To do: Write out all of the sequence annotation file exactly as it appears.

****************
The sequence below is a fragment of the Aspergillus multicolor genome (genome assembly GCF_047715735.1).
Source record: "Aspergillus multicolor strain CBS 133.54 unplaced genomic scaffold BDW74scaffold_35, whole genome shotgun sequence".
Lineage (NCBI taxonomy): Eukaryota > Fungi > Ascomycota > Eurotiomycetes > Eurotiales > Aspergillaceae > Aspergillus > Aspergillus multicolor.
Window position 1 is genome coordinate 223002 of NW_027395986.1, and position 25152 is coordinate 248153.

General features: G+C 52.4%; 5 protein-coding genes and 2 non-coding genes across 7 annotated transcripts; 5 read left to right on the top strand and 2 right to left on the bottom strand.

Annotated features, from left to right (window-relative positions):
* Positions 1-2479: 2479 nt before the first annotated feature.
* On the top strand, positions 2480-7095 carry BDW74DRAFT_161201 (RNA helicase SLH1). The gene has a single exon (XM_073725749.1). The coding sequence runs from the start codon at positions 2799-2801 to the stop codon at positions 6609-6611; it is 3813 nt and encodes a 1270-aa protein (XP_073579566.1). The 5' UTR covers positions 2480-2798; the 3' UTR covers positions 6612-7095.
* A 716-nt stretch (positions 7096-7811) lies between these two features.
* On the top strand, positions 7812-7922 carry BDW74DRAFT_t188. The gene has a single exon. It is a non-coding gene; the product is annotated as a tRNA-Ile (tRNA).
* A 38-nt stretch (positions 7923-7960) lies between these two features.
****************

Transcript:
The sequence below is a fragment of the Aspergillus multicolor genome (genome assembly GCF_047715735.1).
Source record: "Aspergillus multicolor strain CBS 133.54 unplaced genomic scaffold BDW74scaffold_35, whole genome shotgun sequence".
Lineage (NCBI taxonomy): Eukaryota > Fungi > Ascomycota > Eurotiomycetes > Eurotiales > Aspergillaceae > Aspergillus > Aspergillus multicolor.
Window position 1 is genome coordinate 223002 of NW_027395986.1, and position 25152 is coordinate 248153.

General features: G+C 52.4%; 5 protein-coding genes and 2 non-coding genes across 7 annotated transcripts; 5 read left to right on the top strand and 2 right to left on the bottom strand.

Annotated features, from left to right (window-relative positions):
* Positions 1-2479: 2479 nt before the first annotated feature.
* On the top strand, positions 2480-7095 carry BDW74DRAFT_161201 (RNA helicase SLH1). The gene has a single exon (XM_073725749.1). The coding sequence runs from the start codon at positions 2799-2801 to the stop codon at positions 6609-6611; it is 3813 nt and encodes a 1270-aa protein (XP_073579566.1). The 5' UTR covers positions 2480-2798; the 3' UTR covers positions 6612-7095.
* A 716-nt stretch (positions 7096-7811) lies between these two features.
* On the top strand, positions 7812-7922 carry BDW74DRAFT_t188. The gene has a single exon. It is a non-coding gene; the product is annotated as a tRNA-Ile (tRNA).
* A 38-nt stretch (positions 7923-7960) lies between these two features.